The Wilderness Society is working to protect more than 60,000 acres of wild mountains and rivers and to keep energy development out of the wildest places in the area.
The Dolores River Basin and the San Juan Mountains are some of the wildest places in the Rocky Mountain region. It has stunning scenery, important wildlife habitat and some of the best recreation in the west.
We work to make sure that the wild parts of the Dolores River Basin stay wild.
Protecting the Dolores River Basin isn’t something we can do alone. We work with a coalition of local groups and communities to protect this slice of the Rocky Mountains.
Wilderness is a precious resource with many human, natural and economic benefits that we need to protect.
Learn more about issues affecting the places we work to protect with our Notes from the Field.
Hear artists, activists and adventurers share what the ownership and legacy of these American wildlands means to them.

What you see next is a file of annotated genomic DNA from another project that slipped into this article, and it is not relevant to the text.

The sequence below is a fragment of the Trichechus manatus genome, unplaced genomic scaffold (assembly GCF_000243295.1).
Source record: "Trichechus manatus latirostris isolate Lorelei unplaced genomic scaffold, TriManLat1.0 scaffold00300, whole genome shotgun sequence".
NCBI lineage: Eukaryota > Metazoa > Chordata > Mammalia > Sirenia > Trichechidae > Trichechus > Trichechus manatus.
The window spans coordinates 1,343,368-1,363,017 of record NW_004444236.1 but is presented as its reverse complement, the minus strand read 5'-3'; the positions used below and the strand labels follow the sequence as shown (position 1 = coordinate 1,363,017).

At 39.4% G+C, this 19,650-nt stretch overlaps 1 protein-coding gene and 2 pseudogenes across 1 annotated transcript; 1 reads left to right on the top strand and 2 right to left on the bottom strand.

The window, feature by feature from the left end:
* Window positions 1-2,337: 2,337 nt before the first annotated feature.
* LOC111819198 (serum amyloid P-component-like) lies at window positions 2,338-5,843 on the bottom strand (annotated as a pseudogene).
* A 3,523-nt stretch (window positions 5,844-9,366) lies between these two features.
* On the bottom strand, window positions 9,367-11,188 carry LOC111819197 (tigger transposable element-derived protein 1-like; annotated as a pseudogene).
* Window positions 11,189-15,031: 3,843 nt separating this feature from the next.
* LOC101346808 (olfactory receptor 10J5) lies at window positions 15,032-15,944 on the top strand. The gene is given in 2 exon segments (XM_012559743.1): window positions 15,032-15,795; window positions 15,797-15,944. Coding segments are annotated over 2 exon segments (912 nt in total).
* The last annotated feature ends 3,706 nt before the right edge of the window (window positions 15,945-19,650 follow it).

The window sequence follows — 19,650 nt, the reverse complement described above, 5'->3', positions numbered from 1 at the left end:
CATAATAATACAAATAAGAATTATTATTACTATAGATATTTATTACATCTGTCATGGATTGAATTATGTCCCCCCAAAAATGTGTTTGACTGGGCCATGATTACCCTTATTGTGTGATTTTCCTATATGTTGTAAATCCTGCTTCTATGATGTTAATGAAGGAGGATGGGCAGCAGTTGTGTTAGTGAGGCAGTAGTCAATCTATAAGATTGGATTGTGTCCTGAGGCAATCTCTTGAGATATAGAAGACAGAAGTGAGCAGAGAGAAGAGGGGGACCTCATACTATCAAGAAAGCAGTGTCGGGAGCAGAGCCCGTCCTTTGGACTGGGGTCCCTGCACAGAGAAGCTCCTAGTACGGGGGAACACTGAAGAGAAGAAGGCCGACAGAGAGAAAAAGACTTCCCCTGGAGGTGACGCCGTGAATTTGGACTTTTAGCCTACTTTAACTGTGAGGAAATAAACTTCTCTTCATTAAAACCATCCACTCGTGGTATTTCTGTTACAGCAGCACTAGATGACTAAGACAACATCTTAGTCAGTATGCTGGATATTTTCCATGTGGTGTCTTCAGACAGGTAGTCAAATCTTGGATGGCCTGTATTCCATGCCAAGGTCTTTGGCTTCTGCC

- Friday, February 24, 2017
The Robert Marshall Award is The Wilderness Society's highest honor presented to a private citizen who has devoted long-term service and had a notable influence on conservation and the fostering of an American land ethic.
The award to Ms. Quimby reads:
- Thursday, February 23, 2017
The Wilderness Society joined the National Indigenous Women’s Resource Center and over 118 Tribal Nations to stand up for those who will bear the burden of the Dakota Access Pipeline, as well as for the damage to our planet.
- Tuesday, February 21, 2017
The Wilderness Society (TWS) and Idaho Conservation League (ICL) released results of new research today that reveal what appear to be widespread violations of the Idaho constitutional limit on how much land the State Land Board can sell to private parties. The new findings further deflate claims by public land takeover advocates that Idaho citizens won’t be locked out of their forests and recreation lands if they are given to the state.